3. Three is the magic number
Gyan baffled World Cup commentators by wearing the number three shirt.
That choice, which he carried throughout his career, was inspired by his brother and his Christian faith.
Baffour Gyan played 25 times for the national team and, like his younger sibling, was a striker. When Asamoah became part of the Ghana set-up, Baffour suggested the number because it represented the Holy Trinity - the Father, the Son and the Holy Spirit.
"It is like DNA. Both brothers were very energetic and fighters," said Paintsil, who describes the number three as Gyan's "symbol".
"The number three leaves with him everywhere he goes."
4. Hair-raising controversy
Indeed, Gyan certainly carried the number with him once he had it shaved and dyed into the side of his head, a style he adopted after his 2010 World Cup heartbreak.
Having sported various different looks over the years, his mohawk landed him in hot water in 2016 after a loan move to Al Ahli in the United Arab Emirates (UAE), one of more than 40 players sent a warning letter about "unethical hair".
Gyan agreed to trim his locks to avoid causing offence, but brought the mohawk back for the 2017 Afcon. The number three on the side of his head also made a reappearance in Gabon but Ghana still lost the third-place play-off 1-0 to Burkina Faso.
5. Baby Jet scores a hit
What some football fans across the world might not know is that Gyan also had a successful music career.
Using the stage name Baby Jet, he recorded three albums with hiplife musician Castro (hiplife being a famous musical style synonymous with Ghana).
"It was one of the songs that travelled all over the world, not only Africa, not only Ghana.
"A lot of Ghanaians danced to it, sometimes the dressing room would dance to it."
Gyan and Castro, a fellow Ghanaian, met in Italy in 2005 when Gyan was spotted in the crowd at a show and invited on stage. They became friends before Castro disappeared while jet skiing on holiday. Gyan was even forced to deny being involved in his friend's ritual sacrifice.
Paintsil believes Baby Jet's music "impacted a lot of people's lives" and even more success could have followed.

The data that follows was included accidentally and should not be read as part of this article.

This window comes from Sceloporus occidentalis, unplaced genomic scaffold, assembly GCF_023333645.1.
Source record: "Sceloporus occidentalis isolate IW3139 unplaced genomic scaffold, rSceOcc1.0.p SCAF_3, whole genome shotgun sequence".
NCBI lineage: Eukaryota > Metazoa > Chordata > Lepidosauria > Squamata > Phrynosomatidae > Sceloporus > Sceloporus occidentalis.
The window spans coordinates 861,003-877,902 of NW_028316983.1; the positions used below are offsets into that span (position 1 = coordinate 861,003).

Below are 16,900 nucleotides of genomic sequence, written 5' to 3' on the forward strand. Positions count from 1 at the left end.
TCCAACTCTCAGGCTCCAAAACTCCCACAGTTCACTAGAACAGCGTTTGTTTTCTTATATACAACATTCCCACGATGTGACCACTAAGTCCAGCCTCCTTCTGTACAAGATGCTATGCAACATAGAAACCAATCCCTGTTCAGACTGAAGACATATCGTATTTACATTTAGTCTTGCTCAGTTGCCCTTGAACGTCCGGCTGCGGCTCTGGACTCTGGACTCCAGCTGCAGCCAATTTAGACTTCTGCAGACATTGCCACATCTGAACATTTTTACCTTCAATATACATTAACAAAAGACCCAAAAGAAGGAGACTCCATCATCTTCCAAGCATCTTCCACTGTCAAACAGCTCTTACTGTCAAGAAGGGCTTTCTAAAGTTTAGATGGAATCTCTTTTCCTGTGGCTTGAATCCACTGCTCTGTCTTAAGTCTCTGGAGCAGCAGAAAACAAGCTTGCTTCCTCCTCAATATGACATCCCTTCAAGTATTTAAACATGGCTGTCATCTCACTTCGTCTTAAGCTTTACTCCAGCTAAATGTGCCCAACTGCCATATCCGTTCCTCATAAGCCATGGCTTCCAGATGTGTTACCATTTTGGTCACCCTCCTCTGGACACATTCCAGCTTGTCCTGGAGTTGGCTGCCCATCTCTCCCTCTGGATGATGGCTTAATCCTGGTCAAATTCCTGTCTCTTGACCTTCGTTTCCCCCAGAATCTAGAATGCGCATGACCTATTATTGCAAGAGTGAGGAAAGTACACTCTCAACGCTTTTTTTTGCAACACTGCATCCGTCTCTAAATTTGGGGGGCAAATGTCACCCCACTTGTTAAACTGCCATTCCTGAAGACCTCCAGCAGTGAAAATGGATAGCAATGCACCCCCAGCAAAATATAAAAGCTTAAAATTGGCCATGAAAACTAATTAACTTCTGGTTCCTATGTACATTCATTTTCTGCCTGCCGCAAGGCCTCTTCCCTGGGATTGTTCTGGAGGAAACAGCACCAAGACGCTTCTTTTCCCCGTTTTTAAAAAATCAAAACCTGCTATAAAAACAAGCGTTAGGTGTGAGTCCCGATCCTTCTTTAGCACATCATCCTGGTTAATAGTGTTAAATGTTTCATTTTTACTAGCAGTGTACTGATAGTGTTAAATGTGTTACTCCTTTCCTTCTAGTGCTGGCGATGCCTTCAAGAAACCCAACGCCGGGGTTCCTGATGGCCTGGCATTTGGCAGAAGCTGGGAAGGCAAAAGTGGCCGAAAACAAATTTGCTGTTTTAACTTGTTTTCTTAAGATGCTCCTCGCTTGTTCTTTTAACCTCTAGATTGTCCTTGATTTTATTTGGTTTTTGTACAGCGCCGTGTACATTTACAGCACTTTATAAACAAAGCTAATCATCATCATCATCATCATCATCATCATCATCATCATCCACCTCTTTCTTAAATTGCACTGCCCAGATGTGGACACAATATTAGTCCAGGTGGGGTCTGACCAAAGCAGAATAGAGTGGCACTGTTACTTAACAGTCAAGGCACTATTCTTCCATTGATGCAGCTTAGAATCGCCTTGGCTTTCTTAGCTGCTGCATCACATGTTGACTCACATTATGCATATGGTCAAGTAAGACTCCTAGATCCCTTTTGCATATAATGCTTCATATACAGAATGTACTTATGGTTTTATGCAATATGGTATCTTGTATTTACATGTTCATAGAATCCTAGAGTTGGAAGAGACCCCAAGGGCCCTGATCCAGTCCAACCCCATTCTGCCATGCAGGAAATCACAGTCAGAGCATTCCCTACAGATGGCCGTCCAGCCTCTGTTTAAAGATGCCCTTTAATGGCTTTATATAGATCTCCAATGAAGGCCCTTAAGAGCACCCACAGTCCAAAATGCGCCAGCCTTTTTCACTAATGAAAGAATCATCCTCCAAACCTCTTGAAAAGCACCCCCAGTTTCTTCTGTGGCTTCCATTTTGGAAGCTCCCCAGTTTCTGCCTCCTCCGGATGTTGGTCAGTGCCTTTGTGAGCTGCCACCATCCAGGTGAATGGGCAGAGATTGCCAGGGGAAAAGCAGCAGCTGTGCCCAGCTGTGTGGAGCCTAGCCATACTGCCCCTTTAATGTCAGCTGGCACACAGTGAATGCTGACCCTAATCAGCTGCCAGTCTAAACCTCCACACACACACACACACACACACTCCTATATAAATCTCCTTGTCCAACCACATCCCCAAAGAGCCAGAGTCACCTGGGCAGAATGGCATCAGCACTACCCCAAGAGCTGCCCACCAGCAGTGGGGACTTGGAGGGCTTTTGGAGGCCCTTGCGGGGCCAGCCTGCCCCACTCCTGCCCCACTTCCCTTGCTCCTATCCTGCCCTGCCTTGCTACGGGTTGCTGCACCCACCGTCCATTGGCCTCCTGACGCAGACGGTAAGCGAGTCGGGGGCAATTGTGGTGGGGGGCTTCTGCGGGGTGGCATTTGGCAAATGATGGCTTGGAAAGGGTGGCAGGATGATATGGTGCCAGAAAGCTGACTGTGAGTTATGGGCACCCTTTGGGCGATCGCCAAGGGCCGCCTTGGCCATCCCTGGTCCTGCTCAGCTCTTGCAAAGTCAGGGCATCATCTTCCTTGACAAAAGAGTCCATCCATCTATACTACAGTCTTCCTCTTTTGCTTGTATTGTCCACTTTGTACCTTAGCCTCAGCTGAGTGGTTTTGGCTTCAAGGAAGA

"It's great to see one person having so much talent. I believe that even if you give him movie scripts, Baby Jet can perform very well. He's blessed.
"These things come to people who have a good, clean heart and he's one of them."
6. Sunderland cult hero
Gyan played for 11 clubs in eight countries during his career, with spells in Italy, France, Turkey, China and India.
Perhaps his most high-profile move came in August 2010 when he joined Premier League Sunderland after his exploits at the World Cup in South Africa.
Then aged 24, he arrived on Wearside for what was then a club record $20 million, scoring on his Premier League debut as a sub before then also finding the net on his full debut.
His outgoing personality, part-time career as a rap superstar and celebration dance moves won over fans but his cult status was secured when he scored a 94th-minute equaliser against rivals Newcastle United.
He scored 11 goals in 37 appearances for the Black Cats with many supporters disappointed that he only spent one season at the Stadium of Light before heading to the UAE on a loan move that "baffled" then manager Steve Bruce.
Paintsil understands why his former national team skipper inspires adoration, both abroad and at home in Ghana.
"Gyan is a great character. He has a sense of humour. We had so much fun.
"He is very unique and nobody can predict him. He's always happy.
"He is doing so much for the nation and people. He has given hope and also freedom to the youngsters. I'm so proud of him."
Baby Jet might now be too old to play football but he has certainly led a hip life up to this point.